Saturday, May 13


Jerome Doolittle has the best, most succinct post on the blogger wars that I've read lately:

From today’s Thomas L. Friedman column in The New York Times (no free link):

"To this day, whenever I hear a reporter say, “I don’t do reporting — I just do opinion and analysis,” I always think of the reporting basics that Leon [Daniel] pounded into me and want to say, “I doubt that your analysis is very good, because the best analysis always comes from spotting trends that can usually only be spotted by reporting a story day in and day out,”
I like blogs, but the only bloggers that appeal to me are those who do reporting and aren’t just sitting at home in their pajamas firing off mortars."

From Warp Speed: America in the Age of Mixed Media, by Bill Kovach and Tom Rosenstiel:

"While the press may not tell people what to think, it gives them a list of things to think about."

Friedman misses the point that Kovach and Rosenstiel so economically make. The Times, to take the example at hand, provided in advance all the information necessary to realize that Bush was marching us to war up a mountain of lies. I realized it, and wrote about it at the time, and so did scores of other bloggers.

Not in hindsight, but contemporaneously, we warned that the unmanned aircraft was a phony, that the aluminum tubes were rocket parts, that Chalabi was a lying con man, that the yellowcake was based on a clumsy forgery, that the neocons were pressuring the CIA to cook the books, that Colin Powell’s presentation to the UN was a fake. It’s all there, in our archives.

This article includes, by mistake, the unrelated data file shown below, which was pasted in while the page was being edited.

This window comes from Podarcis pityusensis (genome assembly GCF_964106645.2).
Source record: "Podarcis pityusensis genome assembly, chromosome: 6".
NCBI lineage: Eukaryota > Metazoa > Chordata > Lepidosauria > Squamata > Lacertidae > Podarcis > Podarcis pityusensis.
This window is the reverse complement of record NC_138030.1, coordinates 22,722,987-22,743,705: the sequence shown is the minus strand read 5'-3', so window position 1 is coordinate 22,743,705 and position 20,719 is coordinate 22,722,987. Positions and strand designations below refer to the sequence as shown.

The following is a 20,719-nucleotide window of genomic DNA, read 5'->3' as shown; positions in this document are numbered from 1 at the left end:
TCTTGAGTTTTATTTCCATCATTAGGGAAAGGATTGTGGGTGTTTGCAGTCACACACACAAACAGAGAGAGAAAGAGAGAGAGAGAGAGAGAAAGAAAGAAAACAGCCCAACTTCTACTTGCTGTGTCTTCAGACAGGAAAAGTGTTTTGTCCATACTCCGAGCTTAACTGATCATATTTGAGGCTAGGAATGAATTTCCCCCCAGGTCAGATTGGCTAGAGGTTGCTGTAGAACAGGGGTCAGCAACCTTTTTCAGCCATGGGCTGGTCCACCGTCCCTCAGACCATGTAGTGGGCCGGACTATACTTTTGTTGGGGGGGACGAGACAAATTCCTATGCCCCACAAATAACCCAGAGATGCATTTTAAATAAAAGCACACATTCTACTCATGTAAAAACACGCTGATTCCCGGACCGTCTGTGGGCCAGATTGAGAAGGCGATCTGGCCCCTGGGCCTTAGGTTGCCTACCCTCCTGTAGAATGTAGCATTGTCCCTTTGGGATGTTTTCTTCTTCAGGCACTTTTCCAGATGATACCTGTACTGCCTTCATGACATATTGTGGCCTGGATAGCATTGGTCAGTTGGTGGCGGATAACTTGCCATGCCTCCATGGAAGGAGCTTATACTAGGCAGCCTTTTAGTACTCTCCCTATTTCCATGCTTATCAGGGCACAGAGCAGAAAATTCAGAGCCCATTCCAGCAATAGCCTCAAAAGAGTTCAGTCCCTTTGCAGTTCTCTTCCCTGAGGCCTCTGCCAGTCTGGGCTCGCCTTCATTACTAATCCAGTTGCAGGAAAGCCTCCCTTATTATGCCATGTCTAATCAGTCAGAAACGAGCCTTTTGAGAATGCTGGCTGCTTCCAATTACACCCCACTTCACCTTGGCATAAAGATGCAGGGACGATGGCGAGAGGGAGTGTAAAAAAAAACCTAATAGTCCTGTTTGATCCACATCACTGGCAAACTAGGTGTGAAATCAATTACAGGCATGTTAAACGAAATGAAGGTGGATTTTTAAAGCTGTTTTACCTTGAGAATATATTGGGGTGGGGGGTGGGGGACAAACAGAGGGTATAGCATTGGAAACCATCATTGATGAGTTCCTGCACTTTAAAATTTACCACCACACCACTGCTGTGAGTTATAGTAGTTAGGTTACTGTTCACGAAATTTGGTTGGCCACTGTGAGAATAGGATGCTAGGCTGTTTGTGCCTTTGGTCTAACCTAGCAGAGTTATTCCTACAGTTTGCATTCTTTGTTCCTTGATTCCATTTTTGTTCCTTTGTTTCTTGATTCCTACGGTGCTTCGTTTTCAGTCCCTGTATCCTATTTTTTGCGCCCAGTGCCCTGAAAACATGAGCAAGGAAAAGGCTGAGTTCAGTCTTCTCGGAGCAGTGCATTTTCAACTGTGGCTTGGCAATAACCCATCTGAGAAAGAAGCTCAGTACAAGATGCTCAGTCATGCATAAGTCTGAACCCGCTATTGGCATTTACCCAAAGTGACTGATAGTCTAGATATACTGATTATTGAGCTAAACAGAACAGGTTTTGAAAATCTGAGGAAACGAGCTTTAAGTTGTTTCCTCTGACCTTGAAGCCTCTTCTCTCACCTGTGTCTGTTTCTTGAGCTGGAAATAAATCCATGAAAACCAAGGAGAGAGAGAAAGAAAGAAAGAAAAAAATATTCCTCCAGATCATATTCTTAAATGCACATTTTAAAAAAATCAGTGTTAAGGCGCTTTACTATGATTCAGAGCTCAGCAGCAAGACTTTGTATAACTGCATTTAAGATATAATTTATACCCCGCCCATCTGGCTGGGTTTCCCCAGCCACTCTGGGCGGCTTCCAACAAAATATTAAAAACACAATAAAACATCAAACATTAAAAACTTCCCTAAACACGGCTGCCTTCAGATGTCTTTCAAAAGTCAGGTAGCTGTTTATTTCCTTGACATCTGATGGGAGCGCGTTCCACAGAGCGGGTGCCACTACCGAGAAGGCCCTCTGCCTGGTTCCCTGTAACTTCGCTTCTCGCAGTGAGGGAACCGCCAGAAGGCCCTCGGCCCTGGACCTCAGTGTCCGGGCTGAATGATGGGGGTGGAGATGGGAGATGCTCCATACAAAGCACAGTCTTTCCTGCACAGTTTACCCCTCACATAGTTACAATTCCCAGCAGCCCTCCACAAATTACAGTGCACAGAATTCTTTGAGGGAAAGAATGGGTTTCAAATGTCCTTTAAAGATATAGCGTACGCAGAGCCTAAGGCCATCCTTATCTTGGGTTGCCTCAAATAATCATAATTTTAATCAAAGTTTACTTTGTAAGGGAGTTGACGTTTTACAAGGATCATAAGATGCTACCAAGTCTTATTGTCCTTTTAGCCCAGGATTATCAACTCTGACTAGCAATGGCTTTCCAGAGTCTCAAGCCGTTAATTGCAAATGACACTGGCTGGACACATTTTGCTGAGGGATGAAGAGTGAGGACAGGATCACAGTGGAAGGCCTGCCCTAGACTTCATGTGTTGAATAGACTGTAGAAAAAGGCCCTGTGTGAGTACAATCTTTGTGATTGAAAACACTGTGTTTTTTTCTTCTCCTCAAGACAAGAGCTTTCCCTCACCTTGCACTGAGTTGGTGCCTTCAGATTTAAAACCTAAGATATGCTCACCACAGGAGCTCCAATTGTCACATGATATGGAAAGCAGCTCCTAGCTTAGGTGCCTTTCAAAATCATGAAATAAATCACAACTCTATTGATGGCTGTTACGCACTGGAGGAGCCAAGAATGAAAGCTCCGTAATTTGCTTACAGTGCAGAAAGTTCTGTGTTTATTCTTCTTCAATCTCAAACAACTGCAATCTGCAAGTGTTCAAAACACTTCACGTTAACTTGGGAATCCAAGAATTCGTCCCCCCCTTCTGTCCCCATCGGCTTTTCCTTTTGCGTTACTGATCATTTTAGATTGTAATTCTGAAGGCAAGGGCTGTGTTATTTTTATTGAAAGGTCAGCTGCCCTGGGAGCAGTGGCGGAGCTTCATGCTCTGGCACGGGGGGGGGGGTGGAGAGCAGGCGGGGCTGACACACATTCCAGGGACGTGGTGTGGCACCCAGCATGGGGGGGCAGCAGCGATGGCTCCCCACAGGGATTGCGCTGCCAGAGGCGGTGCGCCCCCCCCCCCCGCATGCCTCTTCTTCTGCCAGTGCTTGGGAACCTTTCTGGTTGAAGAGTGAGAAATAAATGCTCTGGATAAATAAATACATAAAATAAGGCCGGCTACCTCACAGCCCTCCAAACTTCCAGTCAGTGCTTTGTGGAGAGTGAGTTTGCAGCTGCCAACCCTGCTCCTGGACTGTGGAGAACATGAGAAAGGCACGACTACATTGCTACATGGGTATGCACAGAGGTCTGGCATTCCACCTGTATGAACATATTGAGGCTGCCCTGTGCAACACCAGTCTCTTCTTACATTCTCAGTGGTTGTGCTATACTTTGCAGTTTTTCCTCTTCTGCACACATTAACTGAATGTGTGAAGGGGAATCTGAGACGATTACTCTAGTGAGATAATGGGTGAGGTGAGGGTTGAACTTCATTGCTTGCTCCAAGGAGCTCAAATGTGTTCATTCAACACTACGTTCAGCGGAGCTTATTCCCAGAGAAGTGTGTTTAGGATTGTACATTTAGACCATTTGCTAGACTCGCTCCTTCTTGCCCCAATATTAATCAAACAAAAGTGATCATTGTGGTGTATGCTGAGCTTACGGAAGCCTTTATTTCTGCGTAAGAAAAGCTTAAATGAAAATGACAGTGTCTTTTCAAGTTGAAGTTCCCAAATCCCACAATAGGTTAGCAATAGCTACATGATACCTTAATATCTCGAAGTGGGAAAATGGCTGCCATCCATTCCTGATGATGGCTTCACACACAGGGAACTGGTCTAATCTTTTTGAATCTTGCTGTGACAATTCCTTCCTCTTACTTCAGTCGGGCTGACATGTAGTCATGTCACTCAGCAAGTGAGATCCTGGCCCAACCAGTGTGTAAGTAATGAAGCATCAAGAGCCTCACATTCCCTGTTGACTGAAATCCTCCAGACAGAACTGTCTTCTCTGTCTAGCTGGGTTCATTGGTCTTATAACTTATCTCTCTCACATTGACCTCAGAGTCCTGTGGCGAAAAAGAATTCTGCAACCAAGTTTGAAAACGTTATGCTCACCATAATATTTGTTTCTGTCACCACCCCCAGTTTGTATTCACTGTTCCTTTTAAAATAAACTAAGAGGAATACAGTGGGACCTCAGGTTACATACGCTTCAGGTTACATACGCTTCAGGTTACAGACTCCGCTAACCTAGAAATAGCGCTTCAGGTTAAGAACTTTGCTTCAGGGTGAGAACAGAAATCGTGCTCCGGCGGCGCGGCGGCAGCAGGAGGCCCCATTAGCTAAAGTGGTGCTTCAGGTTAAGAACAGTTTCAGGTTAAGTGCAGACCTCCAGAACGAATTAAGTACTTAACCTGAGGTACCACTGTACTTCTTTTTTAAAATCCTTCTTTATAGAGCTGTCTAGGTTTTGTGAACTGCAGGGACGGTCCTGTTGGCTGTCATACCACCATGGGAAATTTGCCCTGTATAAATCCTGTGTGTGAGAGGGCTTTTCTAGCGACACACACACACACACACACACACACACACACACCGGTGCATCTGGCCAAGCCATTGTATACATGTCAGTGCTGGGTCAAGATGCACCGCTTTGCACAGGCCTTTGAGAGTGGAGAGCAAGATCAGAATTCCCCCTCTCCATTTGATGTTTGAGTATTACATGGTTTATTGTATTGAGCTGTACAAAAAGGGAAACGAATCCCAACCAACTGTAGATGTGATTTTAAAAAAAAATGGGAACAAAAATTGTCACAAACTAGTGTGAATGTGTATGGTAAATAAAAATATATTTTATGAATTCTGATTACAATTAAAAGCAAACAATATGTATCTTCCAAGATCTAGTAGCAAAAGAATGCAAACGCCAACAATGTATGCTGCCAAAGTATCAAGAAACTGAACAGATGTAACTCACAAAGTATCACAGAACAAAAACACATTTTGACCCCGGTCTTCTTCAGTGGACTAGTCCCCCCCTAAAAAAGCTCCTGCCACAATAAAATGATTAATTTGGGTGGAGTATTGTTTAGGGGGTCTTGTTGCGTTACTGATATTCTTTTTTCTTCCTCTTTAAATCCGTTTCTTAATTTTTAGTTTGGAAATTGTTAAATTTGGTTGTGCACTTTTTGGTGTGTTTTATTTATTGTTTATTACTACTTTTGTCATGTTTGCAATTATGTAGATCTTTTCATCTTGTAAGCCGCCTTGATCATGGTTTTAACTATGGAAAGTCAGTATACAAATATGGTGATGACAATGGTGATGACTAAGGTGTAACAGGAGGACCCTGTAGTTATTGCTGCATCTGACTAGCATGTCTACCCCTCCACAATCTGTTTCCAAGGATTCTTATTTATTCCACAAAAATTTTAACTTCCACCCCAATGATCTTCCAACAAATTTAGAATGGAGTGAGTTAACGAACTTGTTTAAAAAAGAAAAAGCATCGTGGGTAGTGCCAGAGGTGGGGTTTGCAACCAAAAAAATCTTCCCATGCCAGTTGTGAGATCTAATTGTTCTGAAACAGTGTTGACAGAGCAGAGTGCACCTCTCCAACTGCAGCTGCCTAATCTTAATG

And we didn’t even have to go out and report these things. The Times, God bless it, did that job for us. All we had to do was read the inside pages down to the last paragraphs — where, as careful students of the press know, the real lead is often to be found.

Then we did our unsuccessful best to to put these poor, orphaned facts on the country’s list of things to think about. But Judith Miller, embedded with Rumsfeld’s propagandists in Iraq, was much more successful at the job than we were. And America’s list, unhappily, is drawn up by TV "newsmen" who may do little more than glance at the headlines on page one.

We guys in our pajamas typically lack the time and the money to do leg work (although Sulzberger can make me an offer if he’s looking to replace his old pal Judith). But we can always spare a few minutes from our morning coffee to help out with the editing of The Times, a job at which Howell Raines and his boss failed so shamefully in the run-up to this murderous miscarriage of a war.


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